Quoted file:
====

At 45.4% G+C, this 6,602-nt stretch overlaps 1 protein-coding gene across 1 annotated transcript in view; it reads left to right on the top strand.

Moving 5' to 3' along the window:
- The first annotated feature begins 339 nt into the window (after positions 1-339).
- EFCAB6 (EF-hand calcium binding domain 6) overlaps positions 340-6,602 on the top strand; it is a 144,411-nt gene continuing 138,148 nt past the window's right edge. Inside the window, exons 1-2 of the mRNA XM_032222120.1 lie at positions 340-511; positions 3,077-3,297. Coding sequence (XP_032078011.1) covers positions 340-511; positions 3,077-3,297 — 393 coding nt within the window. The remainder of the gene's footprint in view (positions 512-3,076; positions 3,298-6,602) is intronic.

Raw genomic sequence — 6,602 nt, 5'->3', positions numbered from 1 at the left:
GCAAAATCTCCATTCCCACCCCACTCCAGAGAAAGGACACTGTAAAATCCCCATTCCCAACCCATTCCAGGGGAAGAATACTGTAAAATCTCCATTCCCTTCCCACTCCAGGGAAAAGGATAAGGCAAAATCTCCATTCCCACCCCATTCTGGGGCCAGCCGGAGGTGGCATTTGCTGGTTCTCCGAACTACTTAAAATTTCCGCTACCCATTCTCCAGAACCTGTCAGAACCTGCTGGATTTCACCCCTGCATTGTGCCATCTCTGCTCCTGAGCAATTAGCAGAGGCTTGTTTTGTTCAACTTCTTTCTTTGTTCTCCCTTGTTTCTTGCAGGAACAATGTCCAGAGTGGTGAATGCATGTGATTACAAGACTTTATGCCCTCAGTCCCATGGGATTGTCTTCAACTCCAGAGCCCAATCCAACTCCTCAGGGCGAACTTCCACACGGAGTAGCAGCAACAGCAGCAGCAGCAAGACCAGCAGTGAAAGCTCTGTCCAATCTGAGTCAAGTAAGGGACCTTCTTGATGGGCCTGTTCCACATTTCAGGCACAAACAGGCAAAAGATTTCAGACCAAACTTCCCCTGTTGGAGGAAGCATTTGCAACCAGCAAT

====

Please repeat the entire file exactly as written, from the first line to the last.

At 45.4% G+C, this 6,602-nt stretch overlaps 1 protein-coding gene across 1 annotated transcript in view; it reads left to right on the top strand.

Moving 5' to 3' along the window:
- The first annotated feature begins 339 nt into the window (after positions 1-339).
- EFCAB6 (EF-hand calcium binding domain 6) overlaps positions 340-6,602 on the top strand; it is a 144,411-nt gene continuing 138,148 nt past the window's right edge. Inside the window, exons 1-2 of the mRNA XM_032222120.1 lie at positions 340-511; positions 3,077-3,297. Coding sequence (XP_032078011.1) covers positions 340-511; positions 3,077-3,297 — 393 coding nt within the window. The remainder of the gene's footprint in view (positions 512-3,076; positions 3,298-6,602) is intronic.

Raw genomic sequence — 6,602 nt, 5'->3', positions numbered from 1 at the left:
GCAAAATCTCCATTCCCACCCCACTCCAGAGAAAGGACACTGTAAAATCCCCATTCCCAACCCATTCCAGGGGAAGAATACTGTAAAATCTCCATTCCCTTCCCACTCCAGGGAAAAGGATAAGGCAAAATCTCCATTCCCACCCCATTCTGGGGCCAGCCGGAGGTGGCATTTGCTGGTTCTCCGAACTACTTAAAATTTCCGCTACCCATTCTCCAGAACCTGTCAGAACCTGCTGGATTTCACCCCTGCATTGTGCCATCTCTGCTCCTGAGCAATTAGCAGAGGCTTGTTTTGTTCAACTTCTTTCTTTGTTCTCCCTTGTTTCTTGCAGGAACAATGTCCAGAGTGGTGAATGCATGTGATTACAAGACTTTATGCCCTCAGTCCCATGGGATTGTCTTCAACTCCAGAGCCCAATCCAACTCCTCAGGGCGAACTTCCACACGGAGTAGCAGCAACAGCAGCAGCAGCAAGACCAGCAGTGAAAGCTCTGTCCAATCTGAGTCAAGTAAGGGACCTTCTTGATGGGCCTGTTCCACATTTCAGGCACAAACAGGCAAAAGATTTCAGACCAAACTTCCCCTGTTGGAGGAAGCATTTGCAACCAGCAAT